A few (small?) points below. (02)
PS. WRT the debate on URI/URL it seems to me that a distinction needs to be
made between the information model that is a artefact produced during the
design process - which includes a model (representation) of the system to be
built - and URI/URLs that appear in the operational system. (04)
> -----Original Message-----
> From: Pat Hayes [mailto:phayes@xxxxxxx]
> Sent: 16 April 2007 02:30
> To: Chris Partridge
> Cc: '[ontolog-forum] '
> Subject: Re: [ontolog-forum] Ontology, Information Models and the 'Real
> >So, the thrust of my argument goes like this. If
> >we are modelling the domain, we need to look at
> >the domain.
> >Is it true that every object in every domain has an identifier?
> No. (The assumption that every thing has a name
> amounts to the 'substitutional interpretation' of
> the quantifiers, which has been thoroughly
> trashed and isn't viable. It doesn't even work
> for OWL.)
> >I think not, so we need to accommodate objects without identifiers.
> Well, we have to simply agree that such things
> can exist. It doesn't take much more than that to
> 'accommodate' them. Some consequences might bite
> you, though, eg closed-world assumptions cannot
> be relied upon in general.
> >Do identifiers exist in the domain? I think so.
> Why not? They seem, like pretty simple things.
> But we have to allow people who aren't interested
> in them to ignore them.
> >If they do, do we know what they are?
> They are names, which are a subset of character
> strings. (05)
I think this needs a little more analysis.
If I address you now - "Pat" - I would say that those three characters are a
character string and they name you.
If I address you again - "Pat" - I would again say that those three
characters are a character string and they name you.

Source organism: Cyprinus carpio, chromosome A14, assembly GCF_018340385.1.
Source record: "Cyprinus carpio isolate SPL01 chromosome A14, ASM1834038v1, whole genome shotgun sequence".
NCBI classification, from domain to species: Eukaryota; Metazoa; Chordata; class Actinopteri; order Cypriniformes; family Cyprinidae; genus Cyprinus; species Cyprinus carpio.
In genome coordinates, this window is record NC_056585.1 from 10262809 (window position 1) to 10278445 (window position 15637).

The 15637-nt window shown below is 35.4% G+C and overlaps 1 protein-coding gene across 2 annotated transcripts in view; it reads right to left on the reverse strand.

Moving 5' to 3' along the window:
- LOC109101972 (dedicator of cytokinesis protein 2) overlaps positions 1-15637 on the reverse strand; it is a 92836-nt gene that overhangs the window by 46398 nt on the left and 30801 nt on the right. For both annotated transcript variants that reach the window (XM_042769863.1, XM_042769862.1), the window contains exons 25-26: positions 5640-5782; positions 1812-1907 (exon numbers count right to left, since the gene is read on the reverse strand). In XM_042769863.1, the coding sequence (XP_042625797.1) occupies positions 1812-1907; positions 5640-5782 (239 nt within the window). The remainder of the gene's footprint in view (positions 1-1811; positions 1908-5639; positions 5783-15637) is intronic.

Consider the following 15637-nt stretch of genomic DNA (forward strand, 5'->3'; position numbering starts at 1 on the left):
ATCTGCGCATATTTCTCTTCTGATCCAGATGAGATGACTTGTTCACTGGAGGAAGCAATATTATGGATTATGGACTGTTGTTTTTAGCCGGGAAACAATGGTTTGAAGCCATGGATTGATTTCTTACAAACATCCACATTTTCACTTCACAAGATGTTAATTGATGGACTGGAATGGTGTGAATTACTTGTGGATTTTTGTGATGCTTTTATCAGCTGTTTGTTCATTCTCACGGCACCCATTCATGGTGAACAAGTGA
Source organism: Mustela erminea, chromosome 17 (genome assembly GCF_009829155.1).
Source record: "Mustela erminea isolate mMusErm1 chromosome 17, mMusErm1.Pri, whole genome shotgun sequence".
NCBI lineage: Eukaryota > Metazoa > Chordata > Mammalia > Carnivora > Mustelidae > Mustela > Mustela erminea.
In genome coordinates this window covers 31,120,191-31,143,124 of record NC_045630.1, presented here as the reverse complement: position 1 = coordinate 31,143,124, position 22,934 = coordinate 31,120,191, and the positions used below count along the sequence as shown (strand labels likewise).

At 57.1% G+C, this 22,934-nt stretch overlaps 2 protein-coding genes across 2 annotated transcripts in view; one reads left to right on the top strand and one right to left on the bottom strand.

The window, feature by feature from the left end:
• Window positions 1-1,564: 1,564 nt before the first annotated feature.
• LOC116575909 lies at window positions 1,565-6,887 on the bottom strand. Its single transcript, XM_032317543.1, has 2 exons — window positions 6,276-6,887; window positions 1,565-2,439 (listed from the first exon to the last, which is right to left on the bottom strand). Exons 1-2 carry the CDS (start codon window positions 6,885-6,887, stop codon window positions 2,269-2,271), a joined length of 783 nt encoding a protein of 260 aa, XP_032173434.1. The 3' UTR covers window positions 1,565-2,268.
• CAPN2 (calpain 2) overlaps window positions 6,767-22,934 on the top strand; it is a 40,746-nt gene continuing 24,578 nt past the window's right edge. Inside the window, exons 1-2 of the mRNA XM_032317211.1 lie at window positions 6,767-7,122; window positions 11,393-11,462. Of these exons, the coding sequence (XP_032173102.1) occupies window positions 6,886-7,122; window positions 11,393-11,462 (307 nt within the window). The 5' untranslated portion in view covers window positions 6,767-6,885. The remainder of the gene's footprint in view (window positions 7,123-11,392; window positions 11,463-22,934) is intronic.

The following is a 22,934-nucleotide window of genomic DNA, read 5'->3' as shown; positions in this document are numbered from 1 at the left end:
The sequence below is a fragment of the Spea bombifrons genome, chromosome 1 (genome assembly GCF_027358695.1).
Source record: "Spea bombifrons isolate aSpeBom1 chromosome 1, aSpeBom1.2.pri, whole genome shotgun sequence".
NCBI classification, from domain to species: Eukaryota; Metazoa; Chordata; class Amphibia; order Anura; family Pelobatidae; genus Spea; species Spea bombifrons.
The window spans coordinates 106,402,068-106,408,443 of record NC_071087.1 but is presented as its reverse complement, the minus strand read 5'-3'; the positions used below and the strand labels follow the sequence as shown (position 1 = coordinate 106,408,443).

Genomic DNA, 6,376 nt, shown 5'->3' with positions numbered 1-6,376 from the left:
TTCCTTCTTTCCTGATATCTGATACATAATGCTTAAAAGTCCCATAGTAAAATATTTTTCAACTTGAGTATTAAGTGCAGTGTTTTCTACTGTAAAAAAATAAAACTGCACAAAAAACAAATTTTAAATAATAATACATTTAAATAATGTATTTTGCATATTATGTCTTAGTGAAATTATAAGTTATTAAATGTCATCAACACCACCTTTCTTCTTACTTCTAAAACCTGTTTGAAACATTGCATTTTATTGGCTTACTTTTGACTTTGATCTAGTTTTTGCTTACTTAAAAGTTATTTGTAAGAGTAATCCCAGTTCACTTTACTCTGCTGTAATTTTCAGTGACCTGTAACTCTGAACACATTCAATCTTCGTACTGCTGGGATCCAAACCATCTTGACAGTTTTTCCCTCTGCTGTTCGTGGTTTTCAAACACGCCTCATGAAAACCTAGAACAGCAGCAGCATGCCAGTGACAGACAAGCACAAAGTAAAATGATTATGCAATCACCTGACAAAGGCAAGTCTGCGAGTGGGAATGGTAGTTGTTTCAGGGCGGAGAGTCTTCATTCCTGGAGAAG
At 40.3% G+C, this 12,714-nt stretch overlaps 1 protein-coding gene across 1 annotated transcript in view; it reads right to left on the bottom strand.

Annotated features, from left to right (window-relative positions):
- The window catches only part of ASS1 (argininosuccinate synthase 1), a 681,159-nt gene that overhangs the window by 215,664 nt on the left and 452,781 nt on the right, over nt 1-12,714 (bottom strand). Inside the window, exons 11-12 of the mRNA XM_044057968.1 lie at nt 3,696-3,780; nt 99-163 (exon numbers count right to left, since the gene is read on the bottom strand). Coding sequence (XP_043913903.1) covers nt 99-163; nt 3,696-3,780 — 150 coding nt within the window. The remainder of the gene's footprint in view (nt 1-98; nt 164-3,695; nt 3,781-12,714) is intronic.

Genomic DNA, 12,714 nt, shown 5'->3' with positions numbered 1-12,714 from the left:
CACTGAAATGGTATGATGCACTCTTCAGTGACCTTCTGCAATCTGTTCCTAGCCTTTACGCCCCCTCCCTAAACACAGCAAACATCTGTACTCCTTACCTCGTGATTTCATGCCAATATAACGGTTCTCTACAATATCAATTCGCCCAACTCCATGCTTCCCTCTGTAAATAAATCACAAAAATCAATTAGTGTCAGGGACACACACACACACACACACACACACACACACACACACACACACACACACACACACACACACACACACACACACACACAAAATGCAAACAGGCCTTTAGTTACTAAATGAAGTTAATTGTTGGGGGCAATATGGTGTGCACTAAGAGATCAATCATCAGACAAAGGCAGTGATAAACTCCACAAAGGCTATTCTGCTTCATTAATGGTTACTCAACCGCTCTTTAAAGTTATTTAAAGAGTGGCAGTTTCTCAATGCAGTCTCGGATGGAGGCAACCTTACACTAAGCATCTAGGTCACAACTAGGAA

These two are tokens of the character string type 'Pat' - However the type
does not name you.
So see this, I address now address a colleague - "Pat" - I would again say
that those three characters are a character string and they name my
colleague, not you.
For more detail you either look at Chapters 12 & 13 of my book - or at any
other utterance theory of names. (06)
So, I would refine your description to : They are names, which are the
subset of character strings, which 1) name the relevant object and 2) have
the same characters in the right order in the string. (07)
I have found that 2) is not as easy to specify as it seems, as one needs to
take into account a number of factors when determining the equivalence
relation - e.g. whether the 'name' is case sensitive. These distinctions
seem to matter a lot in systems. (08)
(In fact, I'd suggest, Unicode character
> strings, which allows a very wide-ranging kind of
> vocabulary, including things like Braille,
> LabaNotation and linear B).
> >I think it is not clear that we do.
> See above. Mind you, Im not saying that I know
> how to distinguish character strings which in
> some sense 'really are' names from other, merely
> accidental, character strings. But I don't think
> I need to, to allow them into the domain. (09)
Not sure why you see a problem here - surely it is whether they are used
(intentionally) as names. As you do below. (010)
> Our IKRIS project made a small start on this. In
> IKL, all character strings are in the domain and
> they are all 'potential' names. A string gets to
> be a name when it is used as one in the language,
> ie when it is used in a formula. For those, we
> have a special rule that relates the name's
> meaning to the name OF the name. Its very simple:
> if you give a character sting as an argument to
> the special function tnb (thing named by), its
> value is required to be whatever that character
> string would denote if you were to use it as a
> name. Formally,
> (= (tnb 'name') name)
It is not clear to me here whether the character string in your system is
intended to be a token character string or a representative of a type
character string. (012)
> This is a very simple, elementary, basic rule,
> but it allows quite a lot to be done. For
> example, in IKL you can say that a list L of
> names is a 'closed world' for a predicate P by an
> axiom which quantifies over character strings:
> (forall ((s charstring))(iff (P (tnb s))(ListMember s L)))
> The fun part s that this kind of claim is usually
> assumed to require the use of a nonmonotonic
> logic, but the naming rule allows one to step
> around that kind of complication.
> >I suspect this is enough to get our discussion going.
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